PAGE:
Thank you. Well, my life has been quite a crazy one, so there has always been life-experience to draw on! Although the kinds of life-experience definitely change as you get older. This book has a different energy to the last one, and a big part of that is down to the thirteen years that have passed between them for sure. 

Could you talk to me a little about writing children, and parent-children relationships?

During the thirteen years that went into writing the book, I had children. That’s definitely some new life experience right there! So I found myself thinking a lot – not only about them, but also about my own parents, and my own childhood. One part of having children that I wasn’t prepared for was how much you find yourself reliving your own childhood as you go about raising your kids. That new sense of generational thinking, thinking about who my parents were to me, and how I want to be to my children, that was a huge part of writing this book.

What’s Maxwell’s Demon about?

A character in the book says, ‘Is the world you live in, each and every day, made more from rocks and grass and trees, or from articles, certificates, records, files and letters? Is it made more from soil and rivers and sand, or from thoughts and ideas, beliefs and opinions?’ That’s what it’s about, that and making sure that you don’t waste your life looking the wrong way, and focusing on the wrong things. It’s also about angels and demons and miracles. And time and entropy and loss. And stories and words and worlds. But ultimately, when all’s said and done, it’s about parents and children.

This is an extraordinarily complex book. My question is: how do you hold this all in your head? How do you plan it, and fight the entropy, and deliver it to paper? (‘The larger the closed system is, the more work must’ve gone into creating and maintaining it’.)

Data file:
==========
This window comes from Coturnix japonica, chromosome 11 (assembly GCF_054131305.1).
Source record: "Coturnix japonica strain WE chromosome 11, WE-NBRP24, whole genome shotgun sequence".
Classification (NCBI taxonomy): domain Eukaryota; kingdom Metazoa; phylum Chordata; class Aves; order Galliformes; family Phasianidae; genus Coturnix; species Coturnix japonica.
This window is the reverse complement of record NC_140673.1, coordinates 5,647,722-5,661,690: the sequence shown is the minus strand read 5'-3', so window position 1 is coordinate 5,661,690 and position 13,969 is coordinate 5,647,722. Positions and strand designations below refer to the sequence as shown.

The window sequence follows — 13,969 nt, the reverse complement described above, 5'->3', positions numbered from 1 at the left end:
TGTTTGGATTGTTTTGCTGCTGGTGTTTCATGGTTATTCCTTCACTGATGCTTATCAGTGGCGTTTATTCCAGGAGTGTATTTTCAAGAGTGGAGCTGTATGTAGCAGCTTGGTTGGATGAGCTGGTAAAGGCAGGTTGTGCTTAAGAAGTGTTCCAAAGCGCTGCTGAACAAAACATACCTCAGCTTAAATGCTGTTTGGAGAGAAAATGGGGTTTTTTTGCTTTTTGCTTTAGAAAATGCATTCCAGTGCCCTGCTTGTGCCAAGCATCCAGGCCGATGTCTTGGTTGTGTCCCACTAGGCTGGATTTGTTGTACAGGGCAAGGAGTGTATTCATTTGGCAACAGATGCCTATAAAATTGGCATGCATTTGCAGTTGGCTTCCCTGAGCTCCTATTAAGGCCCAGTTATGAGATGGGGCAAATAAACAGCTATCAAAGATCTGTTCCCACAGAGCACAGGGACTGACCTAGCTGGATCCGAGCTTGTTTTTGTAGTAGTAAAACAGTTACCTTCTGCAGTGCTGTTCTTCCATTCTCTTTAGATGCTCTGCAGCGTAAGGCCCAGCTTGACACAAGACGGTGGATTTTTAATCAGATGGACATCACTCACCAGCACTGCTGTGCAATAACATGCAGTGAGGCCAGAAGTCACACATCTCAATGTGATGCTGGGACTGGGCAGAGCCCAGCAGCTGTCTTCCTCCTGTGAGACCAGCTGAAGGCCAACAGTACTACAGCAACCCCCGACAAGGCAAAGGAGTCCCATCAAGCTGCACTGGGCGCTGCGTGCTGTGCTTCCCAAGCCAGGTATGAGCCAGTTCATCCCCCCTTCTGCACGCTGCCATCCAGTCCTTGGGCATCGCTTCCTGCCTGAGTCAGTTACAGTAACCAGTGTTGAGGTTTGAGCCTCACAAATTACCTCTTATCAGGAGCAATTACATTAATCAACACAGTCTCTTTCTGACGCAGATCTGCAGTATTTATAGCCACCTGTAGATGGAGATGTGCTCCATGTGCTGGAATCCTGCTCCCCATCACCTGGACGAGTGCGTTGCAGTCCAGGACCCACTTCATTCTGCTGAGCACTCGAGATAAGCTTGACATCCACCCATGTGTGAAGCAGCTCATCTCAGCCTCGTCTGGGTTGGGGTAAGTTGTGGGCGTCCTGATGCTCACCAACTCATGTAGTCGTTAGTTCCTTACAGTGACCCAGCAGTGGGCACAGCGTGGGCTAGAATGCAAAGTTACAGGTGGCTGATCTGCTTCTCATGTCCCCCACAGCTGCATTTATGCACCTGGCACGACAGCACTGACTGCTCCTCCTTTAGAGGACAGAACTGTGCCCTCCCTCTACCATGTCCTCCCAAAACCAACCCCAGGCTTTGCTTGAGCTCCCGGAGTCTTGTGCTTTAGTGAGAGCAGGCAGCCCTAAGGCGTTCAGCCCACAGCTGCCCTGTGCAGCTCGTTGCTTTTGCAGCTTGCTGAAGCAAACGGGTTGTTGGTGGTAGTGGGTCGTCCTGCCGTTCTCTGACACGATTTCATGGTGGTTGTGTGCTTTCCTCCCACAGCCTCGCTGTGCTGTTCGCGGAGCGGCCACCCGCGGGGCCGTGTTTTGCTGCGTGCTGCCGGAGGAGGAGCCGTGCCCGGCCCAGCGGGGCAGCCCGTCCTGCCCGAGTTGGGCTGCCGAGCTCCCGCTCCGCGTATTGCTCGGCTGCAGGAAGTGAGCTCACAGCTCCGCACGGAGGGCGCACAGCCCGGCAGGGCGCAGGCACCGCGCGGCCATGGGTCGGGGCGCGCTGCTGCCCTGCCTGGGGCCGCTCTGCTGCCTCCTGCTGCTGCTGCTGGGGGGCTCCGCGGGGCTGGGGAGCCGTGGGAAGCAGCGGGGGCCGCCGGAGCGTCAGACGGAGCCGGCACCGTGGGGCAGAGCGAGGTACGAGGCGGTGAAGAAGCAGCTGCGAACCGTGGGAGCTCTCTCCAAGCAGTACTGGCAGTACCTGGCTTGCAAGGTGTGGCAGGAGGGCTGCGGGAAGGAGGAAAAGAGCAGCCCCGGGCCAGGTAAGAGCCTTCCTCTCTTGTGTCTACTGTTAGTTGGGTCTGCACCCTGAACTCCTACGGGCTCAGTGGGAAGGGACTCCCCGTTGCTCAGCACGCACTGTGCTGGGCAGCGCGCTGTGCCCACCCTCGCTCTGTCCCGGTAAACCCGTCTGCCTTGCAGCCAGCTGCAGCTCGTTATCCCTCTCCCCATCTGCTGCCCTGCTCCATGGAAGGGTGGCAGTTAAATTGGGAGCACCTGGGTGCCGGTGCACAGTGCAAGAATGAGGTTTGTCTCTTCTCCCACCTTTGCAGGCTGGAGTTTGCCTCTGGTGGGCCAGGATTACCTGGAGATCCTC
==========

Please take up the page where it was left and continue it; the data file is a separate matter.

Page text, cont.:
There’s a phrase in the book – ‘the artfully concealed application of a shitload of time’. That’s it in a nutshell, really. There was no easy way to do it and I got most parts of it wrong before I got them right. Maybe extreme stubbornness was the key to finally getting it all on paper (another thing in common with Andrew Black, this is looking bad now…).  

Maxwell’s Demon is driven, in part, by the philosophical, literary and indeed scientific material it references. How much of this was already in your head, as it were, when you began writing the book, and how much of it did you read and discover, and in turn the book take in, in the process of writing?

I had some, but a lot I discovered along the way. Especially the philosophical elements. I had a sense of something I wanted to create – this mythology of language and creation – and I dug into lots of old religious texts to try to find a basis to help me build it. The shocking thing I discovered was that everything I wanted to create was already there! The deeper I dug into old religious texts, the more I found. What I’d been hoping to invent was already right there. And deeper and stranger and richer than I could’ve hoped for. It was wonderful and exciting, so I pushed deeper and explored more. None of those elements in the book are invented. Which is nicely unsettling for me as a writer. Hopefully nicely unsettling for readers too.  

Finally, could you talk to me about full stops?

Be careful of them. But be even more careful of that little black dot above the ‘i’, hanging like a tempting apple, just out of reach. Actually, I’d avoid ‘i’ altogether. It’s a trouble causer, that one. 


Steven Hall is the author of The Raw Shark Texts and was lead writer on the bestselling video game Battlefield 1, for which he received a Writer’s Guild nomination. His 2007 debut novel, The Raw Shark Texts, won the Somerset Maugham Award and was shortlisted for the Arthur C. Clarke Award. It was an international bestseller and has been translated into over thirty languages. In 2013, Hall was named as one of Granta’s Best of Young British Novelists. Maxwell’s Demon is his second novel.

Interview by Will Forrester, Editor.

Photo credit: Jerry Bauer